A decision has been rendered by new Major League Baseball commissioner Rob Manfred in the appeal of the lifetime banishment of Shoeless Joe Jackson, a member of the infamous "Black Sox Scandal" that saw the Chicago White Sox "throw" the 1919 World Series. The scandal was featured in the movie 8 Men Out.

Manfred, who replaced former MLB Commissioner Bud Selig earlier this year, has denied re-instatement to the player whose .356 career batting average ranks third highest of all time. Jackson, along with 7 teammates, was accused of accepting $5000 bribes from gamblers to intentionally lose the 1919 World Series to the underdog Cincinnati Reds. After allegations of the "fix" became public, all 8 of the players were charged with conspiracy and later found not guilty by a jury. Regardless of the players judged innocent, all 8 were banned for life by Commissioner Kenesaw Mountain Landis.

Jackson spent the next 20 years bouncing from one semi-pro team to another, maintaining his innocence until the day he died. The stats back up Jackson's claim, as he collected a still record 12 hits, hitting .375 in the series. Defensively he made no errors in the field and even threw a runner out at home trying to score. No direct quote with documentation from Jackson admitting guilt or written evidence proving him guilty has ever been found. The Shoeless Joe Jackson Museum in Greenville, South Carolina, had petitioned Major League Baseball earlier this year to "re-instate" Jackson, who died in 1951, to the "eligible list" in order for the player that many consider the games greatest all-time hitter to be inducted into the Hall of Fame.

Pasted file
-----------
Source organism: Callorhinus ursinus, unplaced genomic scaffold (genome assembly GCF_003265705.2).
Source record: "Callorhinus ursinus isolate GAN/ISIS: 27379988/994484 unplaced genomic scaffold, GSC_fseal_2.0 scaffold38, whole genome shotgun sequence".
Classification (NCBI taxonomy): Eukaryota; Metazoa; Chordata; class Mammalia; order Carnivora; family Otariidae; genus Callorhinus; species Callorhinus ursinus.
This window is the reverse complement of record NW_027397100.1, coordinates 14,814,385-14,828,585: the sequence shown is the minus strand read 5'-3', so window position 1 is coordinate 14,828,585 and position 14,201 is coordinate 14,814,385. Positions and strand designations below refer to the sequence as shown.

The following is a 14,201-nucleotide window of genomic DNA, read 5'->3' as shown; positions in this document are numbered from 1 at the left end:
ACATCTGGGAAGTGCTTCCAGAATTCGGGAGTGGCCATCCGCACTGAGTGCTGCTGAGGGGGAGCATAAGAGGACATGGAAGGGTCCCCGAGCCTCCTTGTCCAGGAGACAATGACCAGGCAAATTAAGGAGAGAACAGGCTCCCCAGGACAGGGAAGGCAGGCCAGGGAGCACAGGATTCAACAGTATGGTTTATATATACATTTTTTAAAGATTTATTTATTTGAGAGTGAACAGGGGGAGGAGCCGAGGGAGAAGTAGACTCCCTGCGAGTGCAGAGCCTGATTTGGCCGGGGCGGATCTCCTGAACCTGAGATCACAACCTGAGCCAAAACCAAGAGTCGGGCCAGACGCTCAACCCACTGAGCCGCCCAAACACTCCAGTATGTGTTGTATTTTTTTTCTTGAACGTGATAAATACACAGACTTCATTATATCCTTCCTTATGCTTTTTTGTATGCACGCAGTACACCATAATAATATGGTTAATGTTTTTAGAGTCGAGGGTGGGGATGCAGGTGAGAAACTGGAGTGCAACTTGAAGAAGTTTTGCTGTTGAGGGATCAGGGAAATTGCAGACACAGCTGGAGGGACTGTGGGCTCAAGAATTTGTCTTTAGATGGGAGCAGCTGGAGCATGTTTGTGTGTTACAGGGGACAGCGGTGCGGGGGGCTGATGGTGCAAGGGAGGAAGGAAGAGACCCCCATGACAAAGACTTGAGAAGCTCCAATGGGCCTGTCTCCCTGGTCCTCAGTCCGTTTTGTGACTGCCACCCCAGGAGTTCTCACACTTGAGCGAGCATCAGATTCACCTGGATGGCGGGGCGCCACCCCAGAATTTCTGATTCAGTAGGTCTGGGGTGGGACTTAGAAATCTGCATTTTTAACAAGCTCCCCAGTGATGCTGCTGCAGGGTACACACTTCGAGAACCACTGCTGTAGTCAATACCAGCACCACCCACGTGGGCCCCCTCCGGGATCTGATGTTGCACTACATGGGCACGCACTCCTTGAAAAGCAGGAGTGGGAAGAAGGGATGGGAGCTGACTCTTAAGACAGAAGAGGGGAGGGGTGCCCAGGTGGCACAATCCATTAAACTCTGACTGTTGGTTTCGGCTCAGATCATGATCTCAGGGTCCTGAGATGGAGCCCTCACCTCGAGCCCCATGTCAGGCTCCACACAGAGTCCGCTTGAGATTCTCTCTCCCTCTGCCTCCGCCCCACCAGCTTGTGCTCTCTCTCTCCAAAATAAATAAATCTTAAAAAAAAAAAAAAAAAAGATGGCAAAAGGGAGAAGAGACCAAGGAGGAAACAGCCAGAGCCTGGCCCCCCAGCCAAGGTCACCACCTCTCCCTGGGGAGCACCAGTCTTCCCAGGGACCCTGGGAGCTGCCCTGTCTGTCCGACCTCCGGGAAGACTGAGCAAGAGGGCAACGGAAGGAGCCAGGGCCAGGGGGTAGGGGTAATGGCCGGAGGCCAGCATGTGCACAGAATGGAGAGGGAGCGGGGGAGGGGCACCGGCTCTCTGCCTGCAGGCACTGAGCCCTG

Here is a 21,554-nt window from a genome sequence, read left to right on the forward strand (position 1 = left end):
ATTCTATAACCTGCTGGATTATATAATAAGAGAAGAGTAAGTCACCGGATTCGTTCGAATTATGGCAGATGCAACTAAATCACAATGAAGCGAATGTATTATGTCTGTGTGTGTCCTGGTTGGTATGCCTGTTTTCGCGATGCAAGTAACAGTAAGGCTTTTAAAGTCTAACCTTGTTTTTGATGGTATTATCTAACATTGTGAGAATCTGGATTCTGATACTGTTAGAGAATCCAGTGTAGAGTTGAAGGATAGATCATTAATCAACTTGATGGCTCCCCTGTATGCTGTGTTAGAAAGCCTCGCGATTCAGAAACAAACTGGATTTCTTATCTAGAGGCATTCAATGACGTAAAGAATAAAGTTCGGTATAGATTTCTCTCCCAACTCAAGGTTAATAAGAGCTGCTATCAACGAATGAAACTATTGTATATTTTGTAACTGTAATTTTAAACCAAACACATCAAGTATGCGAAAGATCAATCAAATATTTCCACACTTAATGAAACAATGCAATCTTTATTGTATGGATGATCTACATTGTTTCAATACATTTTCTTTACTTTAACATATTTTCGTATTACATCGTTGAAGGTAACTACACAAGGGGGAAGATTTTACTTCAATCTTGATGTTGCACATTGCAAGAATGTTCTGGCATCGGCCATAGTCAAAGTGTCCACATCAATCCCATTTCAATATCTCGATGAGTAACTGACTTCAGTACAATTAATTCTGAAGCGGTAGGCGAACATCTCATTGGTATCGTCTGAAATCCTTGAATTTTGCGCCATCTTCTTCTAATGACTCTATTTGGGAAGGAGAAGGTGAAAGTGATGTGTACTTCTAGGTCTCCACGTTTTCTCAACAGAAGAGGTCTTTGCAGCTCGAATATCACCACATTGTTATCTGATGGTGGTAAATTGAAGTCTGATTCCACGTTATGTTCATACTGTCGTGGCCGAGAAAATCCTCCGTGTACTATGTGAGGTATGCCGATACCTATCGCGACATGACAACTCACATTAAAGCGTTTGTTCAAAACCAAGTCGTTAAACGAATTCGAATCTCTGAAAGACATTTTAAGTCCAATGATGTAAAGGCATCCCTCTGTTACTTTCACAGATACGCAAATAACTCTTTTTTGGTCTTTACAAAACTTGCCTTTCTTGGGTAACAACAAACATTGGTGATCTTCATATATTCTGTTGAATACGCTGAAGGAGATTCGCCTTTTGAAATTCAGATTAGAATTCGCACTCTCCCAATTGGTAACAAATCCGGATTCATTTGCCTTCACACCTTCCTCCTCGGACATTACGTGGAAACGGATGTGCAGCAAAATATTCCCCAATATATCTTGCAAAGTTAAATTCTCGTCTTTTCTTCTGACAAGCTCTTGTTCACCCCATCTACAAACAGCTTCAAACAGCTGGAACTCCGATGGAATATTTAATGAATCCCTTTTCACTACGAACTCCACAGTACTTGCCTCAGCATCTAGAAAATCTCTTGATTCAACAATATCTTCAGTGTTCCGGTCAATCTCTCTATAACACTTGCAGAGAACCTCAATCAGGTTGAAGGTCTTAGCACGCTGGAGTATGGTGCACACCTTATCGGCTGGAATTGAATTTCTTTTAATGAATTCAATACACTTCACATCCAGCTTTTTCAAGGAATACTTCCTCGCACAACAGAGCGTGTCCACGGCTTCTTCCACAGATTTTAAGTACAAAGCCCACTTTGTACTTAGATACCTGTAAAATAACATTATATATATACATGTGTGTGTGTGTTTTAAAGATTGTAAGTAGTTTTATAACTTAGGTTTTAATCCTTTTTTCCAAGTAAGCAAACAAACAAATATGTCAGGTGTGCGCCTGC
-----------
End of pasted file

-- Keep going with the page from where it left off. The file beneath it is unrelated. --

"Shoeless" Joe Jackson's bat stands on display during an auction preview at Sotheby's
Photo by Michael Nagle/Getty Images

This was not the first time a request to re-instate Jackson has been denied.  In 1989, then commissioner A. Bartlett Giamatti also declined to reinstate Jackson because the case was "now best given to historical analysis and debate as opposed to a present-day review with an eye to reinstatement." Manfred has said he checked the records of Giamatti's review when making his decision.

Said Manfred of Giamatti's analysis: "I agree with that determination and conclude that it would not be appropriate for me to reopen this matter."

Jackson, who played with three teams from 1908 to 1920, finished his career with a .356 batting average and 1,772 hits. There are many who believe that Manfred's decision on Jackson leaves a very strong doubt that the new commissioner will re-instate all-time hits leader Pete Rose, who was banned for life by Giamatti in August of 1989 because of gambling allegations.

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